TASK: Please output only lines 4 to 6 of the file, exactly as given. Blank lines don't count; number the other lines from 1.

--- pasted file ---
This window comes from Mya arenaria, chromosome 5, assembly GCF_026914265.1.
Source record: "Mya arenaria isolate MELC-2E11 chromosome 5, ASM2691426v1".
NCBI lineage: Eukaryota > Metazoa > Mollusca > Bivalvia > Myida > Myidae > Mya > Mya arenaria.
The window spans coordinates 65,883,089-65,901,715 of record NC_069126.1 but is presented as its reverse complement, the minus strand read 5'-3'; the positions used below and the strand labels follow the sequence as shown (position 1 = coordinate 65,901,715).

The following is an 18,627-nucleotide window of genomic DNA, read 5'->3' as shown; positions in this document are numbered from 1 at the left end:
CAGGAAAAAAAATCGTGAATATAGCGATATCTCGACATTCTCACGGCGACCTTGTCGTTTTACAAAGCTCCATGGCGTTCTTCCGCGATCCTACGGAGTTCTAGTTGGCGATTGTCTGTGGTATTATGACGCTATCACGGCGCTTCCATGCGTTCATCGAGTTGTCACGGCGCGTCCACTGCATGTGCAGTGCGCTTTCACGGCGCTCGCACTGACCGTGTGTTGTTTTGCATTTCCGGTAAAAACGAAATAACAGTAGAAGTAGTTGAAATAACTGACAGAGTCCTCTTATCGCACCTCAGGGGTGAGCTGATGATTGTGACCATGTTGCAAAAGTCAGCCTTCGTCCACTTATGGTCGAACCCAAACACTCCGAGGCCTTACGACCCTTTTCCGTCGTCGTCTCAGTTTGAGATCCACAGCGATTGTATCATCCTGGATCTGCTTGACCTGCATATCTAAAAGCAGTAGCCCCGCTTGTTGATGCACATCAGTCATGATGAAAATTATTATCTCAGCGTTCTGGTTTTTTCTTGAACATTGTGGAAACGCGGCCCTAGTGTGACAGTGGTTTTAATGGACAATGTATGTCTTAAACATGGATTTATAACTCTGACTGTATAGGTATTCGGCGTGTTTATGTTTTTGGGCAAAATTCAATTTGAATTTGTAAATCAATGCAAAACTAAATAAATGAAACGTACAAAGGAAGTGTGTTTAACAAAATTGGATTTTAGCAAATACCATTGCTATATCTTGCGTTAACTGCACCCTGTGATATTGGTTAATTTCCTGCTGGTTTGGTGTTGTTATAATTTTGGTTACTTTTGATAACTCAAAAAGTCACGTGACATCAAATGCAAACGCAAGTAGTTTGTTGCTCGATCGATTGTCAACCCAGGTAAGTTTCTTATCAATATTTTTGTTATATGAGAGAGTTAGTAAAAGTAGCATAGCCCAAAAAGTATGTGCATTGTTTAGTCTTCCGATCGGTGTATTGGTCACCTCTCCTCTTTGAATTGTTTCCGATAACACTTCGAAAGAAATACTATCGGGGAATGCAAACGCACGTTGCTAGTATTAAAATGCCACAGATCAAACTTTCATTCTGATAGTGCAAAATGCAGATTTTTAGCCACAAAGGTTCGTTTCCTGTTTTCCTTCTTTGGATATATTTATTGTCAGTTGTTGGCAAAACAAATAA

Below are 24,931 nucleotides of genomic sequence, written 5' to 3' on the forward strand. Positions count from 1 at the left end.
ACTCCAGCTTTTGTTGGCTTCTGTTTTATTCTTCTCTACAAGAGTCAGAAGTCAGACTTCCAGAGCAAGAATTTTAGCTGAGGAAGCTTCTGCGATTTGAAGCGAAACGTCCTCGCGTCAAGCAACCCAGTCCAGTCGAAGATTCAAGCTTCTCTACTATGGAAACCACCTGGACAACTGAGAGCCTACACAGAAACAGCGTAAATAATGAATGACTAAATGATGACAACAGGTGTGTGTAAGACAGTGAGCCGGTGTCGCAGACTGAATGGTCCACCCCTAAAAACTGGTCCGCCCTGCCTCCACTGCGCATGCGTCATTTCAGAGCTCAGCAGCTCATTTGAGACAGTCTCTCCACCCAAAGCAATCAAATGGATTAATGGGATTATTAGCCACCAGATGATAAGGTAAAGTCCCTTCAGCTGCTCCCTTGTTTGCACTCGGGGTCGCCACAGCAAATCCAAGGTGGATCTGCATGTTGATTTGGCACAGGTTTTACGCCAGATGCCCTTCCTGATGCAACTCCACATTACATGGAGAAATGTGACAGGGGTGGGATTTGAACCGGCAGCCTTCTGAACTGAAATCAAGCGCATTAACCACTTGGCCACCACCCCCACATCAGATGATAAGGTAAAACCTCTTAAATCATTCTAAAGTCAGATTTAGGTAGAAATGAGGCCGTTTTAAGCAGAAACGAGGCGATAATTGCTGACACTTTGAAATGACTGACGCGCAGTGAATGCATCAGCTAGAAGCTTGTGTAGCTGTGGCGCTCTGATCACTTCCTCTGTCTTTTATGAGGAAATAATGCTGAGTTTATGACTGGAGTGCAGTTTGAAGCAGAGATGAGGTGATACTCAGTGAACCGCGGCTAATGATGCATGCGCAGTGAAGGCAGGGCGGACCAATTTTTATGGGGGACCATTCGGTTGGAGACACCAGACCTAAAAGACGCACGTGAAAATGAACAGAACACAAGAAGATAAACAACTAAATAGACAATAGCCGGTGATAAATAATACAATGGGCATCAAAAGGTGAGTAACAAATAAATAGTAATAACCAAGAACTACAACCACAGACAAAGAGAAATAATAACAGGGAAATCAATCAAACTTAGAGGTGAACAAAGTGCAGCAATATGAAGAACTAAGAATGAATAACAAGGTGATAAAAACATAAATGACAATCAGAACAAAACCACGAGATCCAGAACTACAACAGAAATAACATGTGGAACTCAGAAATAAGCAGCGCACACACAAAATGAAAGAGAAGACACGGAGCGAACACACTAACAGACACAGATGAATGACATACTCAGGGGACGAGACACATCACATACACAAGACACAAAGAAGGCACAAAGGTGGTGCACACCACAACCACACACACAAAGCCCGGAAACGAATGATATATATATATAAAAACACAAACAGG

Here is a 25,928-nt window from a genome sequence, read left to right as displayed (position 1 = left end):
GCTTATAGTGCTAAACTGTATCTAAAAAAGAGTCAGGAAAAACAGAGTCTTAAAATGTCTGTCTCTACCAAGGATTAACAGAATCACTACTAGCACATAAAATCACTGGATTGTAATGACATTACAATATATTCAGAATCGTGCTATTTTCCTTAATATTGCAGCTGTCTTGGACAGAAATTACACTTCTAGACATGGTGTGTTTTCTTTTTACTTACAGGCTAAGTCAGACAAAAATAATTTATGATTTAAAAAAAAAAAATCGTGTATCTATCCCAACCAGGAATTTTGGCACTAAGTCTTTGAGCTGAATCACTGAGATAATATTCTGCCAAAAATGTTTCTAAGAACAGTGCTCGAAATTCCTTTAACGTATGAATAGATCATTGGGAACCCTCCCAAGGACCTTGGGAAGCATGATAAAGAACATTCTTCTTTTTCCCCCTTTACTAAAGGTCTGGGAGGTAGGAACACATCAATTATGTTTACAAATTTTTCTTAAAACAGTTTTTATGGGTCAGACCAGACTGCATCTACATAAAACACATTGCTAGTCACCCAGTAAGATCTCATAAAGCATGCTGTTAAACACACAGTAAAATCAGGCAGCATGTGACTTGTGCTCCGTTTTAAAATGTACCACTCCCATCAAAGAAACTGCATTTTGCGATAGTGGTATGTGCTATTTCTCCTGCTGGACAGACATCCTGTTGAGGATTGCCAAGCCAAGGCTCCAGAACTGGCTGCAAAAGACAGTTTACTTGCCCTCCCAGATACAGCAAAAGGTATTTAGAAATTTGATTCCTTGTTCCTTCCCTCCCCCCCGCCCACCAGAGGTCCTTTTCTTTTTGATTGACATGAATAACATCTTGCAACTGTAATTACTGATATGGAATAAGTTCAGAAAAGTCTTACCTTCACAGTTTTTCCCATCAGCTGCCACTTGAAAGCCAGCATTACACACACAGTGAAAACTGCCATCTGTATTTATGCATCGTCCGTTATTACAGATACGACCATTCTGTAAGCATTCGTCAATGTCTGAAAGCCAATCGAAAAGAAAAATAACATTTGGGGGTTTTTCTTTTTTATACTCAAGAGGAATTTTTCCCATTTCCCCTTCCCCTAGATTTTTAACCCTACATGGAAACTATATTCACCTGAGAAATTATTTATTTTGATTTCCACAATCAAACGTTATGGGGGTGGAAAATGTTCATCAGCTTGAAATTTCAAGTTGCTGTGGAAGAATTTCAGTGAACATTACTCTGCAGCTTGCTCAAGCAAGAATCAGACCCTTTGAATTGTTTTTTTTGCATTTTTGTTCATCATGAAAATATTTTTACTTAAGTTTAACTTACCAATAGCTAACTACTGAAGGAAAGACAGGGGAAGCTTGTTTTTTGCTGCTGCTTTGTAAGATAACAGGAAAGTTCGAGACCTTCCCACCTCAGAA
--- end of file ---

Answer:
The window spans coordinates 65,883,089-65,901,715 of record NC_069126.1 but is presented as its reverse complement, the minus strand read 5'-3'; the positions used below and the strand labels follow the sequence as shown (position 1 = coordinate 65,901,715).

The following is an 18,627-nucleotide window of genomic DNA, read 5'->3' as shown; positions in this document are numbered from 1 at the left end:
CAGGAAAAAAAATCGTGAATATAGCGATATCTCGACATTCTCACGGCGACCTTGTCGTTTTACAAAGCTCCATGGCGTTCTTCCGCGATCCTACGGAGTTCTAGTTGGCGATTGTCTGTGGTATTATGACGCTATCACGGCGCTTCCATGCGTTCATCGAGTTGTCACGGCGCGTCCACTGCATGTGCAGTGCGCTTTCACGGCGCTCGCACTGACCGTGTGTTGTTTTGCATTTCCGGTAAAAACGAAATAACAGTAGAAGTAGTTGAAATAACTGACAGAGTCCTCTTATCGCACCTCAGGGGTGAGCTGATGATTGTGACCATGTTGCAAAAGTCAGCCTTCGTCCACTTATGGTCGAACCCAAACACTCCGAGGCCTTACGACCCTTTTCCGTCGTCGTCTCAGTTTGAGATCCACAGCGATTGTATCATCCTGGATCTGCTTGACCTGCATATCTAAAAGCAGTAGCCCCGCTTGTTGATGCACATCAGTCATGATGAAAATTATTATCTCAGCGTTCTGGTTTTTTCTTGAACATTGTGGAAACGCGGCCCTAGTGTGACAGTGGTTTTAATGGACAATGTATGTCTTAAACATGGATTTATAACTCTGACTGTATAGGTATTCGGCGTGTTTATGTTTTTGGGCAAAATTCAATTTGAATTTGTAAATCAATGCAAAACTAAATAAATGAAACGTACAAAGGAAGTGTGTTTAACAAAATTGGATTTTAGCAAATACCATTGCTATATCTTGCGTTAACTGCACCCTGTGATATTGGTTAATTTCCTGCTGGTTTGGTGTTGTTATAATTTTGGTTACTTTTGATAACTCAAAAAGTCACGTGACATCAAATGCAAACGCAAGTAGTTTGTTGCTCGATCGATTGTCAACCCAGGTAAGTTTCTTATCAATATTTTTGTTATATGAGAGAGTTAGTAAAAGTAGCATAGCCCAAAAAGTATGTGCATTGTTTAGTCTTCCGATCGGTGTATTGGTCACCTCTCCTCTTTGAATTGTTTCCGATAACACTTCGAAAGAAATACTATCGGGGAATGCAAACGCACGTTGCTAGTATTAAAATGCCACAGATCAAACTTTCATTCTGATAGTGCAAAATGCAGATTTTTAGCCACAAAGGTTCGTTTCCTGTTTTCCTTCTTTGGATATATTTATTGTCAGTTGTTGGCAAAACAAATAA